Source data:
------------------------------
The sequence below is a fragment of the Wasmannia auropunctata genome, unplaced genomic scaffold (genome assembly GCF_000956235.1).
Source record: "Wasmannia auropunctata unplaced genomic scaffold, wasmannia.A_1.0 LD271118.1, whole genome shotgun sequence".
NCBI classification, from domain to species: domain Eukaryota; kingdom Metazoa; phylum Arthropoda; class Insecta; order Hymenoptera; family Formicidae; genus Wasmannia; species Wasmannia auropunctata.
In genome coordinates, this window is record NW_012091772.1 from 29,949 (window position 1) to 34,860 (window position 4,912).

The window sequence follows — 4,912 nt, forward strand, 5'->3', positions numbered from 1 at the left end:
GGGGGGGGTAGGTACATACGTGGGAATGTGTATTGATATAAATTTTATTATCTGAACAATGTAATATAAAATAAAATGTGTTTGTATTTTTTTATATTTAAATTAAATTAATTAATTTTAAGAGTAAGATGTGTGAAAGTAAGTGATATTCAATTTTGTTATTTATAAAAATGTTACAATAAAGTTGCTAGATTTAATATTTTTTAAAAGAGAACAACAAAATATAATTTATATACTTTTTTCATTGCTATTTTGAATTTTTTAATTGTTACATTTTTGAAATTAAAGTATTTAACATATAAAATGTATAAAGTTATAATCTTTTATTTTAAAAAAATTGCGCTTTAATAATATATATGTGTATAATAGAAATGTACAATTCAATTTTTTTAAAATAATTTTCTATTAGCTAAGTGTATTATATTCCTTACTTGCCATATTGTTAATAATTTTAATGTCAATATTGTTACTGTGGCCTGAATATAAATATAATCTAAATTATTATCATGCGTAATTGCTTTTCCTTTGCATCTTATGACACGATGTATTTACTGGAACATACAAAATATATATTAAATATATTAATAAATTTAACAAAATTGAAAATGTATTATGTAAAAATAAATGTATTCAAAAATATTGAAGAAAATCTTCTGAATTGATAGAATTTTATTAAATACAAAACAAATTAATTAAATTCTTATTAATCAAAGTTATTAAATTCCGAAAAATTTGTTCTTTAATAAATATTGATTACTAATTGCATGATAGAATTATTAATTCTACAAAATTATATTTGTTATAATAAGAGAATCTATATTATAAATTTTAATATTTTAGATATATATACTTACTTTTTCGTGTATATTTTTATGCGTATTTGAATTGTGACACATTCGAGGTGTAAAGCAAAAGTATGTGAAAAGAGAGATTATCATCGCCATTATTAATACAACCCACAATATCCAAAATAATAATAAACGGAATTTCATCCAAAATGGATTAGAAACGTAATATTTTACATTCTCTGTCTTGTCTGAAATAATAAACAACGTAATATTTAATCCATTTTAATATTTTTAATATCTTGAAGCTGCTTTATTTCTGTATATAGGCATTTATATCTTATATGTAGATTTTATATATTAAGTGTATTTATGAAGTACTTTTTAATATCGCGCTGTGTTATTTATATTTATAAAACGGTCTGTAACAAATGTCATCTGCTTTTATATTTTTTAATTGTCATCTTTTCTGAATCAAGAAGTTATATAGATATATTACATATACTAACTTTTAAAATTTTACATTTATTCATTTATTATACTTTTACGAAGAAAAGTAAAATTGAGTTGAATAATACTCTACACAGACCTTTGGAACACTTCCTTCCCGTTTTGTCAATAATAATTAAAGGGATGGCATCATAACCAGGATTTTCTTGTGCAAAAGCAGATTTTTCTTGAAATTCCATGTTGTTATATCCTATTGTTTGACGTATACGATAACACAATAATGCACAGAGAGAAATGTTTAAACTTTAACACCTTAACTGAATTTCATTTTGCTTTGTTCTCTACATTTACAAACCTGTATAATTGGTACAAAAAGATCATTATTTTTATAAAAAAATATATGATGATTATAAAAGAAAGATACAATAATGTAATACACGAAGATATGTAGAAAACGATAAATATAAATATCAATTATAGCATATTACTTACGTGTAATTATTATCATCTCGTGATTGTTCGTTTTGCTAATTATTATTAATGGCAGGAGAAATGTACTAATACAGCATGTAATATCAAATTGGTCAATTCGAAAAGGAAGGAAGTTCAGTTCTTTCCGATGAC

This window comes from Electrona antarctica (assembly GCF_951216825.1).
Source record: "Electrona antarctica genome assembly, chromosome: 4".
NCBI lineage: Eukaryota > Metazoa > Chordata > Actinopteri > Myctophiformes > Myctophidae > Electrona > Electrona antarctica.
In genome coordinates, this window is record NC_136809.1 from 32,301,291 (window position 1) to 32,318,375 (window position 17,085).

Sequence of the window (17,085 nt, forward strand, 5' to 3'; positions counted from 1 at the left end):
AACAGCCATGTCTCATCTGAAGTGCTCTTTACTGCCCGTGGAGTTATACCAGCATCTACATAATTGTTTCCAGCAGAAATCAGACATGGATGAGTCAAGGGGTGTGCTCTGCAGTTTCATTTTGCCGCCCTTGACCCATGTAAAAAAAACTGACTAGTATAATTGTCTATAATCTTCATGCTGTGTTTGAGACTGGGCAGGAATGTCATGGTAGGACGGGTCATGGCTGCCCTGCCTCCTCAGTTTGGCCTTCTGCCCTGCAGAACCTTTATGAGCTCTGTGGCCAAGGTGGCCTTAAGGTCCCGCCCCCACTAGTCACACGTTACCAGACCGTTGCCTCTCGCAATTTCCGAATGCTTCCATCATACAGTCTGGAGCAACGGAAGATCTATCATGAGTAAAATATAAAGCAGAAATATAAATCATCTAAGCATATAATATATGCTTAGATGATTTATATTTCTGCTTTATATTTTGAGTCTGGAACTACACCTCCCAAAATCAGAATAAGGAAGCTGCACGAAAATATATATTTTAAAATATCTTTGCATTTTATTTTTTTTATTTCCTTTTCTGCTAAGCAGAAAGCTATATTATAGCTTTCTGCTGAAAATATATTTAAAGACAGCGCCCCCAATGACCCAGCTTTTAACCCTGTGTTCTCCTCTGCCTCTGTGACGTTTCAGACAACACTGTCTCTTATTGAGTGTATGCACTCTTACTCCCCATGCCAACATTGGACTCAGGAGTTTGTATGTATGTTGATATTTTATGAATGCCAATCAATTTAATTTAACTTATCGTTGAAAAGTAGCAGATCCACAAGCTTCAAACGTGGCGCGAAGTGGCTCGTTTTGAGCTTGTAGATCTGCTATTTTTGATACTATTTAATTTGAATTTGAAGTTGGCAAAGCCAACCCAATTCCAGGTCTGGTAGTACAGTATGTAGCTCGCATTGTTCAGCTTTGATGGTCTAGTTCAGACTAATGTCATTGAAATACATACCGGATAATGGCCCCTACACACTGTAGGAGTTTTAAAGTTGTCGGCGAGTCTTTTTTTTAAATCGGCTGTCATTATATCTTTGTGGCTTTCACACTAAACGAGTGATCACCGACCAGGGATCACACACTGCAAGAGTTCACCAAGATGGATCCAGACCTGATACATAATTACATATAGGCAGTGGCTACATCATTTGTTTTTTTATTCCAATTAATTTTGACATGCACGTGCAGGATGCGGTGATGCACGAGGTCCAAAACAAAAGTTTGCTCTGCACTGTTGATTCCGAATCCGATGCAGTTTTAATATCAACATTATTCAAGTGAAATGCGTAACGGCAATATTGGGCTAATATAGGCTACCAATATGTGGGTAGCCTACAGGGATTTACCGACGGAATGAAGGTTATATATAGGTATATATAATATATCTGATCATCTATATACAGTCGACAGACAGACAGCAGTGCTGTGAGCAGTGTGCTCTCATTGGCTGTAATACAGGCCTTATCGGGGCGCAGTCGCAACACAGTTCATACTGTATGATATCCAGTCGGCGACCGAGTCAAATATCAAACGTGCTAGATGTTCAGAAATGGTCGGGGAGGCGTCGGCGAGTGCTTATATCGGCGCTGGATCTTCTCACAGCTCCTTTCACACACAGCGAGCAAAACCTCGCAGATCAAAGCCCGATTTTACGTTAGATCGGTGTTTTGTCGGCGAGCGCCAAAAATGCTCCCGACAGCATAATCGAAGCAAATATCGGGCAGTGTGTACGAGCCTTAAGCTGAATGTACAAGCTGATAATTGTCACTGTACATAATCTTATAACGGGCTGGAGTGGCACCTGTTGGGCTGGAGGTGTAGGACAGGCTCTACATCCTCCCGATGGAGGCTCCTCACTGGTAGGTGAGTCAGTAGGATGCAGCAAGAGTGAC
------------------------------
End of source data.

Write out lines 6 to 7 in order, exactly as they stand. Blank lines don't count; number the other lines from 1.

GGGGGGGGTAGGTACATACGTGGGAATGTGTATTGATATAAATTTTATTATCTGAACAATGTAATATAAAATAAAATGTGTTTGTATTTTTTTATATTTAAATTAAATTAATTAATTTTAAGAGTAAGATGTGTGAAAGTAAGTGATATTCAATTTTGTTATTTATAAAAATGTTACAATAAAGTTGCTAGATTTAATATTTTTTAAAAGAGAACAACAAAATATAATTTATATACTTTTTTCATTGCTATTTTGAATTTTTTAATTGTTACATTTTTGAAATTAAAGTATTTAACATATAAAATGTATAAAGTTATAATCTTTTATTTTAAAAAAATTGCGCTTTAATAATATATATGTGTATAATAGAAATGTACAATTCAATTTTTTTAAAATAATTTTCTATTAGCTAAGTGTATTATATTCCTTACTTGCCATATTGTTAATAATTTTAATGTCAATATTGTTACTGTGGCCTGAATATAAATATAATCTAAATTATTATCATGCGTAATTGCTTTTCCTTTGCATCTTATGACACGATGTATTTACTGGAACATACAAAATATATATTAAATATATTAATAAATTTAACAAAATTGAAAATGTATTATGTAAAAATAAATGTATTCAAAAATATTGAAGAAAATCTTCTGAATTGATAGAATTTTATTAAATACAAAACAAATTAATTAAATTCTTATTAATCAAAGTTATTAAATTCCGAAAAATTTGTTCTTTAATAAATATTGATTACTAATTGCATGATAGAATTATTAATTCTACAAAATTATATTTGTTATAATAAGAGAATCTATATTATAAATTTTAATATTTTAGATATATATACTTACTTTTTCGTGTATATTTTTATGCGTATTTGAATTGTGACACATTCGAGGTGTAAAGCAAAAGTATGTGAAAAGAGAGATTATCATCGCCATTATTAATACAACCCACAATATCCAAAATAATAATAAACGGAATTTCATCCAAAATGGATTAGAAACGTAATATTTTACATTCTCTGTCTTGTCTGAAATAATAAACAACGTAATATTTAATCCATTTTAATATTTTTAATATCTTGAAGCTGCTTTATTTCTGTATATAGGCATTTATATCTTATATGTAGATTTTATATATTAAGTGTATTTATGAAGTACTTTTTAATATCGCGCTGTGTTATTTATATTTATAAAACGGTCTGTAACAAATGTCATCTGCTTTTATATTTTTTAATTGTCATCTTTTCTGAATCAAGAAGTTATATAGATATATTACATATACTAACTTTTAAAATTTTACATTTATTCATTTATTATACTTTTACGAAGAAAAGTAAAATTGAGTTGAATAATACTCTACACAGACCTTTGGAACACTTCCTTCCCGTTTTGTCAATAATAATTAAAGGGATGGCATCATAACCAGGATTTTCTTGTGCAAAAGCAGATTTTTCTTGAAATTCCATGTTGTTATATCCTATTGTTTGACGTATACGATAACACAATAATGCACAGAGAGAAATGTTTAAACTTTAACACCTTAACTGAATTTCATTTTGCTTTGTTCTCTACATTTACAAACCTGTATAATTGGTACAAAAAGATCATTATTTTTATAAAAAAATATATGATGATTATAAAAGAAAGATACAATAATGTAATACACGAAGATATGTAGAAAACGATAAATATAAATATCAATTATAGCATATTACTTACGTGTAATTATTATCATCTCGTGATTGTTCGTTTTGCTAATTATTATTAATGGCAGGAGAAATGTACTAATACAGCATGTAATATCAAATTGGTCAATTCGAAAAGGAAGGAAGTTCAGTTCTTTCCGATGAC

This window comes from Electrona antarctica (assembly GCF_951216825.1).